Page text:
Okay, I'm a 27-year-old, half-Mexican, half-white straight/single woman and I do need a hook on this beat, thank you. 2003 was the year I began: 1. DJing, and 2. Blogging. As my friend Joe Gross put it, "Djing is the new playing bass in a shitty rock band." Writing for a weblog is obviously the new "starting a fanzine," except the two are so inextricably connected, along with 3. Downloading music, which made the DJs and the blogs so much better, archival, anthemic. More information is good, not bad. Downloading music would be the new "fucking the system," except the RIAA is already totally screwed.
My name is Nate and I live in St. Paul Minnesota and am 26 years old. I like sports cars and Rey Mysterio and girls and Drunken Master and convoluted portmanteaus. My favorite kind of music is a tie between the kind that uses notes and the kind that uses beats, though the kind that uses both is super and best. I write for City Pages (Mpls/St. Paul) and Seattle Weekly and Red Flag Media and a blog that lots of Googlers looking for the word "hipster" stumble into. I'm glad that rock is back because I look kind of stupid throwing devil horn hand signals at Aesop Rock shows. Oh, hell, I look kind of stupid no matter what.
St. Paul, Minnesota
I felt pretty lucky this year: the Bay Area music scene was politically charged, crazy-active, noisy and gossipy, even. I might have had something to do with the latter but I can't be held responsible for the rest of the lovable mess. Panic-rock poobahs wormed their way into Chinatown dice bars. Afterhours clubs throbbed like bad hangovers. Cross-disciplinary comminglings sexed up art galleries, warehouses, and house parties. Afterward everyone had a cigarette outside; I had a Diet Coke. I like to think it was all the happy, lingering fallout of the dot-com boom, which attracted creative types from all over the country a few eventful years agoand left a few with half a brain. And then there was the regular influx of short-timers. All were welcome and all united to back the Green Party's bass-playing mayoral candidate and everyday indie-boy Matt Gonzalez.
San Francisco, California
Madeline Adams (#3 album) is an 18-year-old girl from Athens, GA who barely anybody has heard of except for my friends and I (she's the younger sister of my buddy Carter) and Mike Mills of R.E.M., who allegedly tried to make out with her after one of her gigs. Madeline plays acoustic guitar and sings, and on this album, her friend Alex adds some percussion. Listening to her wide, innocent soprano, I realize why our culture is so obsessed with staying young: because youth can be so stunning, so full of hope, so capable of creating beauty.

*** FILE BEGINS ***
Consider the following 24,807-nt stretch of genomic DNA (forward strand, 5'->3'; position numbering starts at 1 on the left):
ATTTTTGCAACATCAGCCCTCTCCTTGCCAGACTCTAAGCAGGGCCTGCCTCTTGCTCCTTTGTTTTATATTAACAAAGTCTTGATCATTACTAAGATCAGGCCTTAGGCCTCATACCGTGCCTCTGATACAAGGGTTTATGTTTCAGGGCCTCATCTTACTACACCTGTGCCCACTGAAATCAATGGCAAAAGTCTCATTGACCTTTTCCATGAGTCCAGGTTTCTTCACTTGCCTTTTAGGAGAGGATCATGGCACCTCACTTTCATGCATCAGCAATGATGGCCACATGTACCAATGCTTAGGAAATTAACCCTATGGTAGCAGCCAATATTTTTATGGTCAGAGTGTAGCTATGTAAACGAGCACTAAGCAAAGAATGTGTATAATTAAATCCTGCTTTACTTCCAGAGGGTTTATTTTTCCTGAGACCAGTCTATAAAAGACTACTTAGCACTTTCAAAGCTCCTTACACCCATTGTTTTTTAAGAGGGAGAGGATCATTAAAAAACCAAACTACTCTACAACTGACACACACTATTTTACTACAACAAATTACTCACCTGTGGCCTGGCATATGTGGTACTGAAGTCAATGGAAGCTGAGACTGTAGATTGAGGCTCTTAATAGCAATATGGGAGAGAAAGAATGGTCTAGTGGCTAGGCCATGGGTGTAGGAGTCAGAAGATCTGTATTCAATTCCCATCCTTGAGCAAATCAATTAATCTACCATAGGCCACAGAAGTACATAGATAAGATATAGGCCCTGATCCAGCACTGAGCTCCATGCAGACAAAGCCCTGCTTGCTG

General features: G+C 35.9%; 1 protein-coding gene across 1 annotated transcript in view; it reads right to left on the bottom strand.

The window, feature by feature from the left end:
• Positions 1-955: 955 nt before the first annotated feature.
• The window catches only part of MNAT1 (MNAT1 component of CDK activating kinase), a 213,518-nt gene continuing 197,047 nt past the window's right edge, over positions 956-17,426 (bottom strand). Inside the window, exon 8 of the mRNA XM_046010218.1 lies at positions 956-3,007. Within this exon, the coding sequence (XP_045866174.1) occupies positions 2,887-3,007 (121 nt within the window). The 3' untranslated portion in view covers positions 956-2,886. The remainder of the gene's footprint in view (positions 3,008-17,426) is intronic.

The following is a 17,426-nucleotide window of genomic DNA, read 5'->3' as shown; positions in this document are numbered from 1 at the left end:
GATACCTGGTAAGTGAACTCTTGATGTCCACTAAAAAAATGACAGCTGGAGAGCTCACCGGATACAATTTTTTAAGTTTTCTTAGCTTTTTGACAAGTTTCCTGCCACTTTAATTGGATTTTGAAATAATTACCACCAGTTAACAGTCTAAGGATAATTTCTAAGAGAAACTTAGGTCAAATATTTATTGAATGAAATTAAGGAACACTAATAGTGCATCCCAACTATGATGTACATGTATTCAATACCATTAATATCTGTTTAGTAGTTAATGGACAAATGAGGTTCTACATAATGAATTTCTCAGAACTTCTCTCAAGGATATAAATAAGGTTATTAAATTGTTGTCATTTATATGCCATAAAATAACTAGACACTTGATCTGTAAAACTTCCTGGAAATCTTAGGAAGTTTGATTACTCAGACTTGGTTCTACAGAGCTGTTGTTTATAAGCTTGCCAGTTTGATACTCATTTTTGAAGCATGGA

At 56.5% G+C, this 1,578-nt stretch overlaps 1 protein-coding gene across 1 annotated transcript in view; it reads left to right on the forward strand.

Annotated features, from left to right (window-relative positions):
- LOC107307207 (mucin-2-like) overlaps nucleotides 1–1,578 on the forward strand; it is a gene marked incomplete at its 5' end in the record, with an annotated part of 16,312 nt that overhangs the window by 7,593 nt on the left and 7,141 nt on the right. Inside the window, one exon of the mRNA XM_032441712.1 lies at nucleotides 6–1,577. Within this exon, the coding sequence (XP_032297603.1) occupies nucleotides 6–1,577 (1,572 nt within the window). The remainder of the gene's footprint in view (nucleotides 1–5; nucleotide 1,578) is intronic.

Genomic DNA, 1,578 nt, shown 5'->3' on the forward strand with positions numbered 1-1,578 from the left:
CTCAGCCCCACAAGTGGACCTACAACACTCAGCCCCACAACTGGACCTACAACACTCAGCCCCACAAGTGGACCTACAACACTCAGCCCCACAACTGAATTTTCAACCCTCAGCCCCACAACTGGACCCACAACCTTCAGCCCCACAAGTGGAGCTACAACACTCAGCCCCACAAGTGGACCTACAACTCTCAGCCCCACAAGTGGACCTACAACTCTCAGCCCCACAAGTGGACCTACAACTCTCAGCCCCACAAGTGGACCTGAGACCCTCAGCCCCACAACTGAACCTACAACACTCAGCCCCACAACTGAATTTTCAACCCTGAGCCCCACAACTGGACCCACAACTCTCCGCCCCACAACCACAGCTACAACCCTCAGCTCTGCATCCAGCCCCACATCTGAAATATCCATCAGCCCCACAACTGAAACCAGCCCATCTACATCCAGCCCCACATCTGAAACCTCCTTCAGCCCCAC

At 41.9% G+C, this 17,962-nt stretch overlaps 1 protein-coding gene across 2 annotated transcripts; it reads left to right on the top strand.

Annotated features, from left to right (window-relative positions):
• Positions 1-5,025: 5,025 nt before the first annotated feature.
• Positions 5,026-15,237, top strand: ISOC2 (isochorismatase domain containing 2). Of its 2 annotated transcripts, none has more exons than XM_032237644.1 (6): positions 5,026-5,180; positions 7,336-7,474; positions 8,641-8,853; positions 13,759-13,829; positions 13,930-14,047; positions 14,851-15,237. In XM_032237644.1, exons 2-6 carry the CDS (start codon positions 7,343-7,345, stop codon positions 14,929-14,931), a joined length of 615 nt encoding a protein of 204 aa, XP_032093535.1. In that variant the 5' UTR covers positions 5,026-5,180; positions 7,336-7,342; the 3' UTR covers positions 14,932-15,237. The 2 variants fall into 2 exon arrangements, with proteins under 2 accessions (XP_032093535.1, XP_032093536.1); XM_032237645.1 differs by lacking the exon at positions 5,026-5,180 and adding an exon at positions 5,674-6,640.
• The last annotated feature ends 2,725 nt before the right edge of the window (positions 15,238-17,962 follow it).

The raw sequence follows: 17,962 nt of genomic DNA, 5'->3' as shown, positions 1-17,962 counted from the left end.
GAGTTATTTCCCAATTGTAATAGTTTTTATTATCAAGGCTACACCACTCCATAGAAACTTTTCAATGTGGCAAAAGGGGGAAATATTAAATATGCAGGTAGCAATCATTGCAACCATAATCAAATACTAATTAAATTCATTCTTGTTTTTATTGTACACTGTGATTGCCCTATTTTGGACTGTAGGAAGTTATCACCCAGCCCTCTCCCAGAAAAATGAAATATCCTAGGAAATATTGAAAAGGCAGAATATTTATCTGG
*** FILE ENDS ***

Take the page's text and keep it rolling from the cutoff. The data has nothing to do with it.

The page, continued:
I want to call my emo band Smash Your Head on the Dashboard. This is after me and my friend Amy Salit start our all-girl Jewish punk band Burning Bush and our all-girl Afghanistani band She-had.
The utter brattiness of "Stacy's Mom" makes it more fun than any of us should admit toand for women of a certain age, it can also add a little smugness as the freefall of age anxiety is foisted onto your plate. Rather than swallow, turn this baby up--and bite back.
I'm still a gay Caucasian male, now 36 and partnered, living and working in Seattle. I took a pretty big hit, in terms of (critical) writing gigs, in 2003, so in addition to my DJ career I now supplement my income with a part time job at an indie record store. My writing currently appears in No Depression, The Stranger, Time Out New York, Boston Pheonix, Flaunt, and The Advocate. I'm currently working on a new book proposal and a radio show pilothopefully 2004 is going to be a more prosperous year! Xoxox, El Toro
Kurt B. Reighley
Country Music Magazine senior editor from '99 to July '03, when it was closed by its corporate owners. Now freelancer, writes for Nashville Scene, L.A. Times, No Depression, Country Music Today, other magazines/weeklies. White male, 47, married, father of two.
I suspect in reading the winning Top 50, my eyes will glaze over in befuddlement. "I never heard of any of these motherfuckers."
I have grown old.
But I feel young.
I have to admit I spent many hours in the past year listening to dead white guys. No, I don't mean Johnny Cash and Warren Zevon (although I listened to them, too). I mean a little classical music there, kids. Beethoven, Brahms, Mahler, Stravinsky, Bartok: The last frontier for an aging rock critic. Of course, none of those guys had a new album out last year, at least as far as I know. So I did the next best thing: I tried to vote only for artists who were either already dead or older than me, and I am getting pretty old for this gig. Fela, Zevon, Waylon; gone, gone, gone. Emmylou, Hiatt, Ry Cooder, Crusaders, Ibrahim Ferrer; all eligible for membership in AARP, or getting really damn close. I did vote for Black Eyed Peas, which was too much fun to leave off (hey, I am not dead yet), and Roy Hargrove, who combines an old soul with a young mind.